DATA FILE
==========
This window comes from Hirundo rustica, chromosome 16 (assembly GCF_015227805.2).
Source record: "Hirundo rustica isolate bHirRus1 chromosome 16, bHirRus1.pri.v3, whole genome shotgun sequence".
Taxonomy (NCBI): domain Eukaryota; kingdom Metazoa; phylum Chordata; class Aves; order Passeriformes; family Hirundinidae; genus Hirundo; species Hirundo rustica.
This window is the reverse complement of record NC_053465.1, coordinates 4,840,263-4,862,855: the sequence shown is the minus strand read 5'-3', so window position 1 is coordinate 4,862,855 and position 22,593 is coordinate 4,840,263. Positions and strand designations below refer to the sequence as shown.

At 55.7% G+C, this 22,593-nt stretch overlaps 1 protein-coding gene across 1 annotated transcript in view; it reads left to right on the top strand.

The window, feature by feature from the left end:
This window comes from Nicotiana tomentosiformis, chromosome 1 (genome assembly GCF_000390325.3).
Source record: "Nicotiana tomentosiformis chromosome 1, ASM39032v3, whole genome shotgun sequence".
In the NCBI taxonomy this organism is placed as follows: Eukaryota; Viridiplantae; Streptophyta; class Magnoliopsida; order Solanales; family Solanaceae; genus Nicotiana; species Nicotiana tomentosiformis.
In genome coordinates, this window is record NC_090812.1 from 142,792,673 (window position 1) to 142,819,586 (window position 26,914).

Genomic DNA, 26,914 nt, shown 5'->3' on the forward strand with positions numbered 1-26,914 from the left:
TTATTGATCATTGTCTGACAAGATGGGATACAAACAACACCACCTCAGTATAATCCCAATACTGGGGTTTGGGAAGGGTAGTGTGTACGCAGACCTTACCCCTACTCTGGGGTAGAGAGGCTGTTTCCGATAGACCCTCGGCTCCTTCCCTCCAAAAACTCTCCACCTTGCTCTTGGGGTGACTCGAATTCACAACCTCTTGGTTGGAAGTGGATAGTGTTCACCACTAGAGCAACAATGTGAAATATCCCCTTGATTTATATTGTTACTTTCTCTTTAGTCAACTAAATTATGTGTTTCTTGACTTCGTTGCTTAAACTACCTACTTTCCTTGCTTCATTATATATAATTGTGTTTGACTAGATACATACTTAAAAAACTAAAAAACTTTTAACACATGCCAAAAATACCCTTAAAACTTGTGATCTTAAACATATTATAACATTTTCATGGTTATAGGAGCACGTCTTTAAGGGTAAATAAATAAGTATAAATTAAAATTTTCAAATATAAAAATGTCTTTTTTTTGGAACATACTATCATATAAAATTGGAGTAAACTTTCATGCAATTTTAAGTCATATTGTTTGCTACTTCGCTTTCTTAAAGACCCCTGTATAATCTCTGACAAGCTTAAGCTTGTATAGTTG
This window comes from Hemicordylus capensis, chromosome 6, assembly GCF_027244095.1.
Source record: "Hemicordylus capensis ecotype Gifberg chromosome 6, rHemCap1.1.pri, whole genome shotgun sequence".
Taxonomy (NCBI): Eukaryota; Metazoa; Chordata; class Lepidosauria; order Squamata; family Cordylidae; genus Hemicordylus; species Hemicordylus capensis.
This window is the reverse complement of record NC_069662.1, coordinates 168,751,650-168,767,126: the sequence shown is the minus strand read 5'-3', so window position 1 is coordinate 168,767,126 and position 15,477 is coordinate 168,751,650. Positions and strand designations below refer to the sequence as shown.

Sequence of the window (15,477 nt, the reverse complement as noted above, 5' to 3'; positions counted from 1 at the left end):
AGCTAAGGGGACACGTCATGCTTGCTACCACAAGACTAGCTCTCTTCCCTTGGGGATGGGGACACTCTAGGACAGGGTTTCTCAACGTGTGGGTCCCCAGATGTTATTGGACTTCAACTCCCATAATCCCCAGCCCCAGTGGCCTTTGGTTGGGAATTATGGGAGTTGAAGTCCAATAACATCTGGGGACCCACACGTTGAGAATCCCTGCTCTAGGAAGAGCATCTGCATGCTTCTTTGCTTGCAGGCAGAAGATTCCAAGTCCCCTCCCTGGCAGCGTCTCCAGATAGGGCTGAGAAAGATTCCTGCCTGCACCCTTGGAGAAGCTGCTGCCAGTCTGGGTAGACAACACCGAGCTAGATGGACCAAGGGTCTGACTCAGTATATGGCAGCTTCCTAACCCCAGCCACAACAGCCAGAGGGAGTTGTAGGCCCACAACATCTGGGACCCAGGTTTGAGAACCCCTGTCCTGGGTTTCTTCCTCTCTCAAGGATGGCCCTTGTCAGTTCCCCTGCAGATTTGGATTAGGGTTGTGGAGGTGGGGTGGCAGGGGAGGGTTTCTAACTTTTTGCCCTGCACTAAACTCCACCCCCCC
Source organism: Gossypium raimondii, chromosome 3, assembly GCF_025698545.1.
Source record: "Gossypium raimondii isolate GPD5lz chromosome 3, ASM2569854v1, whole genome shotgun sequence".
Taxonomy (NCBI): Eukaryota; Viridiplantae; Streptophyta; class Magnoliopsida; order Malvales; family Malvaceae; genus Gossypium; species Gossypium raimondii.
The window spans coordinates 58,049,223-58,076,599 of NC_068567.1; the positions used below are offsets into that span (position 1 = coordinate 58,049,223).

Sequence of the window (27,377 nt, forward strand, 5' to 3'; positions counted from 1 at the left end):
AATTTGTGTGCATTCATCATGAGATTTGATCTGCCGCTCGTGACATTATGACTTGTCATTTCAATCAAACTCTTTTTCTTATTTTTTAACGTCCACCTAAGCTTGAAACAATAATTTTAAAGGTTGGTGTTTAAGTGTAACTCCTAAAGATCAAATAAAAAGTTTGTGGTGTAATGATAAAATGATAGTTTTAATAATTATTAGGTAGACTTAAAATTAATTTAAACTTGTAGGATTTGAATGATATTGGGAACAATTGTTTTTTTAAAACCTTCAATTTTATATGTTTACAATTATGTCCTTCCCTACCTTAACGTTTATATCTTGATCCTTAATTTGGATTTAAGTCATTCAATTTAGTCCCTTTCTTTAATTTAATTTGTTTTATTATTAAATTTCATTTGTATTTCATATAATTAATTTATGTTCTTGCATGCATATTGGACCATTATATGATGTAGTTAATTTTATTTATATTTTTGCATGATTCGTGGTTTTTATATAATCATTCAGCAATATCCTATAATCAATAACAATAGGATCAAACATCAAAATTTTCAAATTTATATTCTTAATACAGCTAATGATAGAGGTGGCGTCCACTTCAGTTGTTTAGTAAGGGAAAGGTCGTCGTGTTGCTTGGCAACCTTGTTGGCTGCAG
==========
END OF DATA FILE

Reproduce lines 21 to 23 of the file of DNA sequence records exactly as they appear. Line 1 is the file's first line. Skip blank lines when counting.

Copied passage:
Taxonomy (NCBI): Eukaryota; Viridiplantae; Streptophyta; class Magnoliopsida; order Malvales; family Malvaceae; genus Gossypium; species Gossypium raimondii.
The window spans coordinates 58,049,223-58,076,599 of NC_068567.1; the positions used below are offsets into that span (position 1 = coordinate 58,049,223).

Sequence of the window (27,377 nt, forward strand, 5' to 3'; positions counted from 1 at the left end):